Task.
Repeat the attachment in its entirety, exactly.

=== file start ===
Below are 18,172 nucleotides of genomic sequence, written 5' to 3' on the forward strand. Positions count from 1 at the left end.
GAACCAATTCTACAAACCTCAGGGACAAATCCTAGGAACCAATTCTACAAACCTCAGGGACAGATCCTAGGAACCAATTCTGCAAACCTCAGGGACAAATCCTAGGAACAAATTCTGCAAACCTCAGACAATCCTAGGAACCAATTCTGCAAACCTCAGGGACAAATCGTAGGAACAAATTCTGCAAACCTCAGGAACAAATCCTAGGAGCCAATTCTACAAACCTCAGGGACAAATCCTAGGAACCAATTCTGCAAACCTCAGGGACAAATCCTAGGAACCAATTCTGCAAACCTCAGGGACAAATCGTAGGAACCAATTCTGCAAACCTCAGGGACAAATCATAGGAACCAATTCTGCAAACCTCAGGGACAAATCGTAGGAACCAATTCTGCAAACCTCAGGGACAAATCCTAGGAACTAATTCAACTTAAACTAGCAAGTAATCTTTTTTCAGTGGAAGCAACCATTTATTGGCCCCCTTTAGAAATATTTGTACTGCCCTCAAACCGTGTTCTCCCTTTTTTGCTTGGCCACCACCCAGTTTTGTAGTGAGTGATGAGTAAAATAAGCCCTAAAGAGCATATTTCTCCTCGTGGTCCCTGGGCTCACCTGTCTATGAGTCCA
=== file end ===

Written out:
Below are 18,172 nucleotides of genomic sequence, written 5' to 3' on the forward strand. Positions count from 1 at the left end.
GAACCAATTCTACAAACCTCAGGGACAAATCCTAGGAACCAATTCTACAAACCTCAGGGACAGATCCTAGGAACCAATTCTGCAAACCTCAGGGACAAATCCTAGGAACAAATTCTGCAAACCTCAGACAATCCTAGGAACCAATTCTGCAAACCTCAGGGACAAATCGTAGGAACAAATTCTGCAAACCTCAGGAACAAATCCTAGGAGCCAATTCTACAAACCTCAGGGACAAATCCTAGGAACCAATTCTGCAAACCTCAGGGACAAATCCTAGGAACCAATTCTGCAAACCTCAGGGACAAATCGTAGGAACCAATTCTGCAAACCTCAGGGACAAATCATAGGAACCAATTCTGCAAACCTCAGGGACAAATCGTAGGAACCAATTCTGCAAACCTCAGGGACAAATCCTAGGAACTAATTCAACTTAAACTAGCAAGTAATCTTTTTTCAGTGGAAGCAACCATTTATTGGCCCCCTTTAGAAATATTTGTACTGCCCTCAAACCGTGTTCTCCCTTTTTTGCTTGGCCACCACCCAGTTTTGTAGTGAGTGATGAGTAAAATAAGCCCTAAAGAGCATATTTCTCCTCGTGGTCCCTGGGCTCACCTGTCTATGAGTCCA